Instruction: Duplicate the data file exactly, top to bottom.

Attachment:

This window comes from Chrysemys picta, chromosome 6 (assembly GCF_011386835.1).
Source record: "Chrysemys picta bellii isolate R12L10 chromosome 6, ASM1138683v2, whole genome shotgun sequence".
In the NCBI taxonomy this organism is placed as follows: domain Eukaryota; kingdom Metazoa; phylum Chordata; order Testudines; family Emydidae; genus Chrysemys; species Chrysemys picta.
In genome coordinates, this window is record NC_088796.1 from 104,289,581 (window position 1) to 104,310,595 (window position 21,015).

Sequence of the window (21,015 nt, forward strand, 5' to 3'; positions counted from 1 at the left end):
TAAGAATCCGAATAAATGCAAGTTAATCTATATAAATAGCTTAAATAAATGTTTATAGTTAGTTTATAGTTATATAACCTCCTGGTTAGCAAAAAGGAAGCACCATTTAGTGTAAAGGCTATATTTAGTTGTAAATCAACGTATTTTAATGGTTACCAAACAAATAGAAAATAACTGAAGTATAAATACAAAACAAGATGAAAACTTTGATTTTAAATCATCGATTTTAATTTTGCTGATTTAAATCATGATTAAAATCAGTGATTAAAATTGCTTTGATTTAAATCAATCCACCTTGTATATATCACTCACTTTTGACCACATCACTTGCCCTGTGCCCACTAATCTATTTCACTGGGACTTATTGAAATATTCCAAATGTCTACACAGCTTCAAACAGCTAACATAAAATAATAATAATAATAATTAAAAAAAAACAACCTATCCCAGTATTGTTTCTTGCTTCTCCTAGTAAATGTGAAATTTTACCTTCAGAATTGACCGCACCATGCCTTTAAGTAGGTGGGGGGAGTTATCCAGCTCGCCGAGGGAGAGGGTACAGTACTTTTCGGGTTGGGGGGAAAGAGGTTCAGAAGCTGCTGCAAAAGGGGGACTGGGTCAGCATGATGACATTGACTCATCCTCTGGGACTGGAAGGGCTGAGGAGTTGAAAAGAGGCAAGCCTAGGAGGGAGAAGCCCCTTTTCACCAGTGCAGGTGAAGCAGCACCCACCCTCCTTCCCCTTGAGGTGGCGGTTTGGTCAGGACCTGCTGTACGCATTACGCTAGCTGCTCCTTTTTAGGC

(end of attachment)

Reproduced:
This window comes from Chrysemys picta, chromosome 6 (assembly GCF_011386835.1).
Source record: "Chrysemys picta bellii isolate R12L10 chromosome 6, ASM1138683v2, whole genome shotgun sequence".
In the NCBI taxonomy this organism is placed as follows: domain Eukaryota; kingdom Metazoa; phylum Chordata; order Testudines; family Emydidae; genus Chrysemys; species Chrysemys picta.
In genome coordinates, this window is record NC_088796.1 from 104,289,581 (window position 1) to 104,310,595 (window position 21,015).

Sequence of the window (21,015 nt, forward strand, 5' to 3'; positions counted from 1 at the left end):
TAAGAATCCGAATAAATGCAAGTTAATCTATATAAATAGCTTAAATAAATGTTTATAGTTAGTTTATAGTTATATAACCTCCTGGTTAGCAAAAAGGAAGCACCATTTAGTGTAAAGGCTATATTTAGTTGTAAATCAACGTATTTTAATGGTTACCAAACAAATAGAAAATAACTGAAGTATAAATACAAAACAAGATGAAAACTTTGATTTTAAATCATCGATTTTAATTTTGCTGATTTAAATCATGATTAAAATCAGTGATTAAAATTGCTTTGATTTAAATCAATCCACCTTGTATATATCACTCACTTTTGACCACATCACTTGCCCTGTGCCCACTAATCTATTTCACTGGGACTTATTGAAATATTCCAAATGTCTACACAGCTTCAAACAGCTAACATAAAATAATAATAATAATAATTAAAAAAAAACAACCTATCCCAGTATTGTTTCTTGCTTCTCCTAGTAAATGTGAAATTTTACCTTCAGAATTGACCGCACCATGCCTTTAAGTAGGTGGGGGGAGTTATCCAGCTCGCCGAGGGAGAGGGTACAGTACTTTTCGGGTTGGGGGGAAAGAGGTTCAGAAGCTGCTGCAAAAGGGGGACTGGGTCAGCATGATGACATTGACTCATCCTCTGGGACTGGAAGGGCTGAGGAGTTGAAAAGAGGCAAGCCTAGGAGGGAGAAGCCCCTTTTCACCAGTGCAGGTGAAGCAGCACCCACCCTCCTTCCCCTTGAGGTGGCGGTTTGGTCAGGACCTGCTGTACGCATTACGCTAGCTGCTCCTTTTTAGGC